Is Olivia Pope the New Sally Hemings?

In a piece for Clutch magazine, Stacia L. Brown takes issue with the way race and gender are playing out on ABC's Scandal.

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Kerry Washington (ABC)

In a piece for Clutch magazine, Stacia L. Brown takes issue with the way race and gender are playing out on ABC's Scandal.

As soapy and sensationalistic as this show is, it’s hard for me to entirely lose myself in it. I’m too distracted by this idea that, for all her gutsy unflappable-ness, and for all her intimidating, unflinching command in the face of an employee or opponent, the married president happens to be her weakness. Even if it weren’t too convenient a plot point, revealed far too early on, it’d still stick in my craw. One of the reasons why is that I can’t seem to view this show through an un-racialized lens.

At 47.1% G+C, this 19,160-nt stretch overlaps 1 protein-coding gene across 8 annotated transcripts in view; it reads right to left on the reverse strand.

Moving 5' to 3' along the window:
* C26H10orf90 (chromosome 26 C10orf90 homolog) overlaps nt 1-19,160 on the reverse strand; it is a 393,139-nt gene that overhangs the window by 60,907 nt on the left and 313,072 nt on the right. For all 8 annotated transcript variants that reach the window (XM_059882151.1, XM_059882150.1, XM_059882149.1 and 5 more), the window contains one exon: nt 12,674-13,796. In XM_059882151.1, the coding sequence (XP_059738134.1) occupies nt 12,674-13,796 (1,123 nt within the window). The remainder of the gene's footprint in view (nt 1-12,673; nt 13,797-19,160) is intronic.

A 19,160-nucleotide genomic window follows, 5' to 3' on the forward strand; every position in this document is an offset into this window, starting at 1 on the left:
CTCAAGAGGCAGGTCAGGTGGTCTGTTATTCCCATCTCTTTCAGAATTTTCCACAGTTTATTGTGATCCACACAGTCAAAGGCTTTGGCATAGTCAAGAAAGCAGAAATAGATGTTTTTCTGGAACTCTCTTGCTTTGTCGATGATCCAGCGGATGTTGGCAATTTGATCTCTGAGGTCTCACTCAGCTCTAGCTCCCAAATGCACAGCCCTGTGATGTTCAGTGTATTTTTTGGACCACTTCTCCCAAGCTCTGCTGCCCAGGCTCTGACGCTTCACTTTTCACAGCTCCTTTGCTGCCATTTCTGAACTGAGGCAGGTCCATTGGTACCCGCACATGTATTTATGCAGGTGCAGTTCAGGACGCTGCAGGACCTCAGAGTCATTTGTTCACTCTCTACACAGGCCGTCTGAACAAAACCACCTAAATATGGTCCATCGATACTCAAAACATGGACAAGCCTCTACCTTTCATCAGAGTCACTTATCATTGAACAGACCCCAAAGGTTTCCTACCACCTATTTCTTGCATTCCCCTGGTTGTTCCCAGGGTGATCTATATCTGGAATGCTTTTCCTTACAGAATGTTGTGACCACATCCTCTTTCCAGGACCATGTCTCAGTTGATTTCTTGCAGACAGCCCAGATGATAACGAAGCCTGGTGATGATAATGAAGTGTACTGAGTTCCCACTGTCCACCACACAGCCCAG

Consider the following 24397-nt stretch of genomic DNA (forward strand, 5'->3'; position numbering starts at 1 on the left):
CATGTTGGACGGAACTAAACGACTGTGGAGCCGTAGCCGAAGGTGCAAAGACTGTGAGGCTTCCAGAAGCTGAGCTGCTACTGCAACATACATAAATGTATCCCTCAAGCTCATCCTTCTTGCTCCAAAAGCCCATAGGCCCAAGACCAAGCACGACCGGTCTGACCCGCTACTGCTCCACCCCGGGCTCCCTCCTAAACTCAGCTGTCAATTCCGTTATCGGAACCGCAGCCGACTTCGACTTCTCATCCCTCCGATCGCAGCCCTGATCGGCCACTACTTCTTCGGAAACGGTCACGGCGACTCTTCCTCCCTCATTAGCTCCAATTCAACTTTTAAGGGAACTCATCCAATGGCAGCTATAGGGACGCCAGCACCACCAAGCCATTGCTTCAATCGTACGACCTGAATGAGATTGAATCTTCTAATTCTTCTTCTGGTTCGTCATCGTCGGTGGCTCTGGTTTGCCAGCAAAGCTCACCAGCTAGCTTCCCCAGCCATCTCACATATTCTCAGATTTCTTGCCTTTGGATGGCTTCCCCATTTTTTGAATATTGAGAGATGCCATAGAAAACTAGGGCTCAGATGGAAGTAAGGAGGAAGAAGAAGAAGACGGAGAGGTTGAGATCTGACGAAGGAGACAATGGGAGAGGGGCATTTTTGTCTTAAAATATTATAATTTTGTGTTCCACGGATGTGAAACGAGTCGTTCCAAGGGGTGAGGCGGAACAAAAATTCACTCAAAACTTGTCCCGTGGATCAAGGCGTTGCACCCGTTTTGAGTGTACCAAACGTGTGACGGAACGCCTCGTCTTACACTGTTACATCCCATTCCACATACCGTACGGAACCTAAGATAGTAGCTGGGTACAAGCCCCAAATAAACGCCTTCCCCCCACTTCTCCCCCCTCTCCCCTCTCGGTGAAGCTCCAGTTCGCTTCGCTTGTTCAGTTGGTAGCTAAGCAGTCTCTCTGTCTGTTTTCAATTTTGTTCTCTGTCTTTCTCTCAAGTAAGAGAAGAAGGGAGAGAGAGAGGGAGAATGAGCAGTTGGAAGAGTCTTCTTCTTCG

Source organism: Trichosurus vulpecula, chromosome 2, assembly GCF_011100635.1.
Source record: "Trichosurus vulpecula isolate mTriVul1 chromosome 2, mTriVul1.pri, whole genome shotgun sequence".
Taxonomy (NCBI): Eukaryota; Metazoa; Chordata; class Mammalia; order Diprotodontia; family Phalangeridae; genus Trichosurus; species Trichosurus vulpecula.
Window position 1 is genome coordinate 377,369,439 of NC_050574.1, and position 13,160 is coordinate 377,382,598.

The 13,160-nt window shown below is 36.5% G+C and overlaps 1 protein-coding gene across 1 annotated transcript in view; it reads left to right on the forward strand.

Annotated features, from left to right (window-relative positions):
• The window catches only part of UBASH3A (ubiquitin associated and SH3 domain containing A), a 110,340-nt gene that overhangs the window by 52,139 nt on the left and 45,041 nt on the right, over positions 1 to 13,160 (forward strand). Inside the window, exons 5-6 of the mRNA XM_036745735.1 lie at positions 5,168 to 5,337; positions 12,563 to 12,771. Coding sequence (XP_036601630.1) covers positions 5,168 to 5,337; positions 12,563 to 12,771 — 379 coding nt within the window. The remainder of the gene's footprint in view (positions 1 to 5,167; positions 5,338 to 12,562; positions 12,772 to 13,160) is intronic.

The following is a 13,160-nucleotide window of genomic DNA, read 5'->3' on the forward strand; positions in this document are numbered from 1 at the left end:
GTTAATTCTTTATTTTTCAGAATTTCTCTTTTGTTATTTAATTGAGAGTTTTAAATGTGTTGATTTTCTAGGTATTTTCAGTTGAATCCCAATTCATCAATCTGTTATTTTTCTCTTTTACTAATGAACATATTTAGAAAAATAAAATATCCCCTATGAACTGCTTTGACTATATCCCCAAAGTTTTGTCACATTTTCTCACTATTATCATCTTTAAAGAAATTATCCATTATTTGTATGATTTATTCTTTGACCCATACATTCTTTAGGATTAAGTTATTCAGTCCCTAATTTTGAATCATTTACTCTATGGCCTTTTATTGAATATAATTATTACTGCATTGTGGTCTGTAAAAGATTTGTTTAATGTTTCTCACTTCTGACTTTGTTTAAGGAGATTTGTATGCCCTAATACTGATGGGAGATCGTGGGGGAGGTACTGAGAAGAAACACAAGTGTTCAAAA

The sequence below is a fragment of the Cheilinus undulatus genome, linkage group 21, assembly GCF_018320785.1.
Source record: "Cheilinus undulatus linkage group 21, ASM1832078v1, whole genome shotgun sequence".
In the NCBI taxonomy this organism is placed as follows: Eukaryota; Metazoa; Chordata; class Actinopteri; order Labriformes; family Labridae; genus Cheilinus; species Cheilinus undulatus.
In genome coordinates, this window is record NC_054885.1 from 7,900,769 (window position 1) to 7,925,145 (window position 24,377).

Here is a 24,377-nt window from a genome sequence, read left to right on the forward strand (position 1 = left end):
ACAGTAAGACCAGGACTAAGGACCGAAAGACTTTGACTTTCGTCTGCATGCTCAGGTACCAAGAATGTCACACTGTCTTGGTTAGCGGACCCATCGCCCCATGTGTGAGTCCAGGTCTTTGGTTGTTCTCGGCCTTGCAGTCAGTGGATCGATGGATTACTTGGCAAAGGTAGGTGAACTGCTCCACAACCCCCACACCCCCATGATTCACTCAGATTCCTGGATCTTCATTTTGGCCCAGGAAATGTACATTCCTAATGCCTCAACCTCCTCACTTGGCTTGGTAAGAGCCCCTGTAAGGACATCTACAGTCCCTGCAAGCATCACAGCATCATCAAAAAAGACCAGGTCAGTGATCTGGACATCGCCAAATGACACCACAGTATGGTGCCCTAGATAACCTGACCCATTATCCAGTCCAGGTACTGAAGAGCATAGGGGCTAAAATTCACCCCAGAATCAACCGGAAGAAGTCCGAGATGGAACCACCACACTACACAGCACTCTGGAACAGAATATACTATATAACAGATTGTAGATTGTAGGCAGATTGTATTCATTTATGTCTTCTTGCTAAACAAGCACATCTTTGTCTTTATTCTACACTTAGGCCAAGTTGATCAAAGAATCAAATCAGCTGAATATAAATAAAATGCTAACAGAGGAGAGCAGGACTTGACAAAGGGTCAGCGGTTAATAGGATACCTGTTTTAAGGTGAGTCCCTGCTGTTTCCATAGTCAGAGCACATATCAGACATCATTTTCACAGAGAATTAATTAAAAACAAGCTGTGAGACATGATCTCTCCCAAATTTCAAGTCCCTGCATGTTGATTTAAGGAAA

This show is giving me too many shades of Sally Hemings. I can’t.

It was especially difficult for me to turn off my Mammy-Jezebel-Sapphire-detector during last night’s episode, as Olivia’s and Fitz’s back story developed. This intense need the story-line has to convince us that these two are star-crossed and that their coupling is Something Real reminds me of master-slave-relationship apologists who either believe that the slave is in a position to“seduce” the master or that their relationship can be rooted in healthy love.

Read Stacia L. Brown's entire piece at Clutch Magazine.

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